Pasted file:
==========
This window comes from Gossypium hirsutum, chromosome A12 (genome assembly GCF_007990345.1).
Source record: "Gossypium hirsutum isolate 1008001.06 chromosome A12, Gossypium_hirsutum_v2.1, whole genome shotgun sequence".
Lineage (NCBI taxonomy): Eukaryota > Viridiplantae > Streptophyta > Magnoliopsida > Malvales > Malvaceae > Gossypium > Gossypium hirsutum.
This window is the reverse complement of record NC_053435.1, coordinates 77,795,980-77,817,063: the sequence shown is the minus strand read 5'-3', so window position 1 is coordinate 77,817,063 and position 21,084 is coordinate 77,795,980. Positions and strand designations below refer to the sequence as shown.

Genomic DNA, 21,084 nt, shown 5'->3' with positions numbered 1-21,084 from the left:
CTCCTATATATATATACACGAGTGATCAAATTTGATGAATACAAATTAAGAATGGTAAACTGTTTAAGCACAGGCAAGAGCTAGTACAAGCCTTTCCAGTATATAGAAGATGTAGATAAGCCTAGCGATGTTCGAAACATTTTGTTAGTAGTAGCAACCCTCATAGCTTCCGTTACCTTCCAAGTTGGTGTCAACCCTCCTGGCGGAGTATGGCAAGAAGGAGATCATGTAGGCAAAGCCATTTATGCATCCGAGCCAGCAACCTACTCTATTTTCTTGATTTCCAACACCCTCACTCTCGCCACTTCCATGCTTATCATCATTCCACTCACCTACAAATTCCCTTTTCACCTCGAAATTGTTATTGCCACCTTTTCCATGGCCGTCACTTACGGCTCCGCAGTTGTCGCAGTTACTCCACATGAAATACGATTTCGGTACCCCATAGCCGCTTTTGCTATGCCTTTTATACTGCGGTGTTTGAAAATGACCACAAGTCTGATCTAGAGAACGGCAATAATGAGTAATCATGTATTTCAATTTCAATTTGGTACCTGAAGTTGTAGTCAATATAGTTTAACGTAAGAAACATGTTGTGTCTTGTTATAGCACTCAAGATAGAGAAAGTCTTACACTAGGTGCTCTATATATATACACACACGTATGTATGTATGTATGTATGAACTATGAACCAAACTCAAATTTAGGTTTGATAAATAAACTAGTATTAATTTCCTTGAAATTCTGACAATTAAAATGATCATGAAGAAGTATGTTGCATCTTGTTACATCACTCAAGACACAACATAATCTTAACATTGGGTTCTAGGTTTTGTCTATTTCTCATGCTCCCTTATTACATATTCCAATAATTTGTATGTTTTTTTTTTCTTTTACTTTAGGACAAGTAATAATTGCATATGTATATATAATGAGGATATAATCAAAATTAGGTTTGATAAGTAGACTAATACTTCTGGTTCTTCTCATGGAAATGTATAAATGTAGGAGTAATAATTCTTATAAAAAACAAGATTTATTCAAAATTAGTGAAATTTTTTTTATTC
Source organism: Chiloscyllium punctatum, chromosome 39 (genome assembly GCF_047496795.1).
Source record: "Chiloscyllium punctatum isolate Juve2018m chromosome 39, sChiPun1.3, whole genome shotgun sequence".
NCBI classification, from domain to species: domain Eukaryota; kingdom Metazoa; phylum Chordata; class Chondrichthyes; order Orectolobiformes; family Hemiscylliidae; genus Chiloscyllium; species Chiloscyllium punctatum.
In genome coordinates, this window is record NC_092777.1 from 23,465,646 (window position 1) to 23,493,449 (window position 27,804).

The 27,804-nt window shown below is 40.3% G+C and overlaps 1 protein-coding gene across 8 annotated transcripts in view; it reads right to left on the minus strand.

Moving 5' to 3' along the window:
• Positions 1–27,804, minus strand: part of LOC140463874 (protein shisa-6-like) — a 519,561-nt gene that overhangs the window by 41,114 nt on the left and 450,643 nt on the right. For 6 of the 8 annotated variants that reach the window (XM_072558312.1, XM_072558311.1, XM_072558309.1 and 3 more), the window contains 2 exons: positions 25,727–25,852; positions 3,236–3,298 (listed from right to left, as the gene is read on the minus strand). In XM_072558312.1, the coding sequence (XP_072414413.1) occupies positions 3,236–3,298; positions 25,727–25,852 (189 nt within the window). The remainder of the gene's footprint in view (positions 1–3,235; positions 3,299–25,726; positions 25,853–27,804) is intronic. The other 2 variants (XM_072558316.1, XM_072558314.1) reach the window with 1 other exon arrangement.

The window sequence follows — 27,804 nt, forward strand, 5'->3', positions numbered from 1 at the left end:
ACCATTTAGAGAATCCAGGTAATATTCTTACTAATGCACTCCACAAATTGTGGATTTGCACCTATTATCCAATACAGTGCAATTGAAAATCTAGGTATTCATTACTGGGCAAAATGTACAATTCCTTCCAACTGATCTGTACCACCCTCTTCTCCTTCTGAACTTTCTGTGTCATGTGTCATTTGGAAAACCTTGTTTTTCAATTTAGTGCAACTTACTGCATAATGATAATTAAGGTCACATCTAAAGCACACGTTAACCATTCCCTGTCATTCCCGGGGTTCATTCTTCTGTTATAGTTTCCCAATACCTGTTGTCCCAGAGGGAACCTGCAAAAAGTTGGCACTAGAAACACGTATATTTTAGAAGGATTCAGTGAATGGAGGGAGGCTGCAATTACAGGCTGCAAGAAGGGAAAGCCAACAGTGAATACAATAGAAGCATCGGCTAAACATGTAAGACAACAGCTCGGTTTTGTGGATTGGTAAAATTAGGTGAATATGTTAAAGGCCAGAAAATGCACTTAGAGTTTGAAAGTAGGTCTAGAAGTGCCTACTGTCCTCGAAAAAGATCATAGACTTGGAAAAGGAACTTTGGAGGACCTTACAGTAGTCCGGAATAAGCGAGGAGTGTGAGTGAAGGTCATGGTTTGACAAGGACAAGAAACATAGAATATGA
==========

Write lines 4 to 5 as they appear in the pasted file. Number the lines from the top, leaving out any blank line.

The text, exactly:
This window is the reverse complement of record NC_053435.1, coordinates 77,795,980-77,817,063: the sequence shown is the minus strand read 5'-3', so window position 1 is coordinate 77,817,063 and position 21,084 is coordinate 77,795,980. Positions and strand designations below refer to the sequence as shown.

Genomic DNA, 21,084 nt, shown 5'->3' with positions numbered 1-21,084 from the left: